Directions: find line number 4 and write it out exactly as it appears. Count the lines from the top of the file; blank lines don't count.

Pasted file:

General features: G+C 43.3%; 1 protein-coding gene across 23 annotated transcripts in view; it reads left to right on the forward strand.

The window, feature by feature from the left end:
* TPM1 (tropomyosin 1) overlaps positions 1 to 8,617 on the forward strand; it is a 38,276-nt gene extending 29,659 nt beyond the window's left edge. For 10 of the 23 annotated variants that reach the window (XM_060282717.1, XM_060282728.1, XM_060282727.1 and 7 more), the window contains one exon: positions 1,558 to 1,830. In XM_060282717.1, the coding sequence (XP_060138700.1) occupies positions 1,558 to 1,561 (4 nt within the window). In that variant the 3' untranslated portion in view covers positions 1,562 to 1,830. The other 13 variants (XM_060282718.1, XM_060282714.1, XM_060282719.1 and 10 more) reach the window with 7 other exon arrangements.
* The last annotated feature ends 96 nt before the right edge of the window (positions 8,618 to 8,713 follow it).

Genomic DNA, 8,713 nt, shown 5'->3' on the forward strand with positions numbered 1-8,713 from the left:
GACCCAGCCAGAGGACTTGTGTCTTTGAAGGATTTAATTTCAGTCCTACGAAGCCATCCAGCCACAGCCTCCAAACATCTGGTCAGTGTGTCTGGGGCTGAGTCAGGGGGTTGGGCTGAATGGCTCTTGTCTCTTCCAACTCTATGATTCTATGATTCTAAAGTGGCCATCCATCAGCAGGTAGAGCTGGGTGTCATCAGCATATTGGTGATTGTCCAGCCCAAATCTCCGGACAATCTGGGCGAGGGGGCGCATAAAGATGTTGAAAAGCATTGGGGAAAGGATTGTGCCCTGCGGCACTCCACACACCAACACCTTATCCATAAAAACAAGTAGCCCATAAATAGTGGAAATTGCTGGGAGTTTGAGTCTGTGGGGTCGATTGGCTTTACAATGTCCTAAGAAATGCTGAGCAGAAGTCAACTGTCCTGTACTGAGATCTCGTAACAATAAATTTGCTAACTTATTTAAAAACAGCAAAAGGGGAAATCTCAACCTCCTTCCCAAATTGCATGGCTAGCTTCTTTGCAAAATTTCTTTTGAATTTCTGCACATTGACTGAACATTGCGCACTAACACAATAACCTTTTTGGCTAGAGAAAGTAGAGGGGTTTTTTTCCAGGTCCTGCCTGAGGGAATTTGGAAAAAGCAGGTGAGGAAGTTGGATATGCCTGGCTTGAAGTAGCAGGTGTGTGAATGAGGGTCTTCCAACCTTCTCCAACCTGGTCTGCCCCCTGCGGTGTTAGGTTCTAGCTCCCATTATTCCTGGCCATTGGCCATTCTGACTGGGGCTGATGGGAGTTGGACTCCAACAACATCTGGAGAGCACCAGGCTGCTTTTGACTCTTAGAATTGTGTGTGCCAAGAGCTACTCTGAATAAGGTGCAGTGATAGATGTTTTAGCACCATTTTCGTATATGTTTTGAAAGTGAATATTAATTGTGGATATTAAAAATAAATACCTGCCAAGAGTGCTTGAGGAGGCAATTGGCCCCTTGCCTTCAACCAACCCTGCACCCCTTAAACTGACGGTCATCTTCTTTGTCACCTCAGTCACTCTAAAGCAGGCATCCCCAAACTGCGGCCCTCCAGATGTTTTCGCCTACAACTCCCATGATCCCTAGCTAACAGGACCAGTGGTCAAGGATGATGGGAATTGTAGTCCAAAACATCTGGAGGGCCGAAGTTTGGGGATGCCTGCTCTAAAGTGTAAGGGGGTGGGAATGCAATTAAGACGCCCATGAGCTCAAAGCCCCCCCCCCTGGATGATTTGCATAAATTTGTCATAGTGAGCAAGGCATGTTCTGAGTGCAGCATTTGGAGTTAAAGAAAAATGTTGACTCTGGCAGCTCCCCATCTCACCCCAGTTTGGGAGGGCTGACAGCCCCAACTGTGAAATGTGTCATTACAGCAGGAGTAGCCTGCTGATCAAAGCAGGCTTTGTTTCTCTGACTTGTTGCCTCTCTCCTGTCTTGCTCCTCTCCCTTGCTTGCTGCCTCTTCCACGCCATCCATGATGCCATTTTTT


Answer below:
* The last annotated feature ends 96 nt before the right edge of the window (positions 8,618 to 8,713 follow it).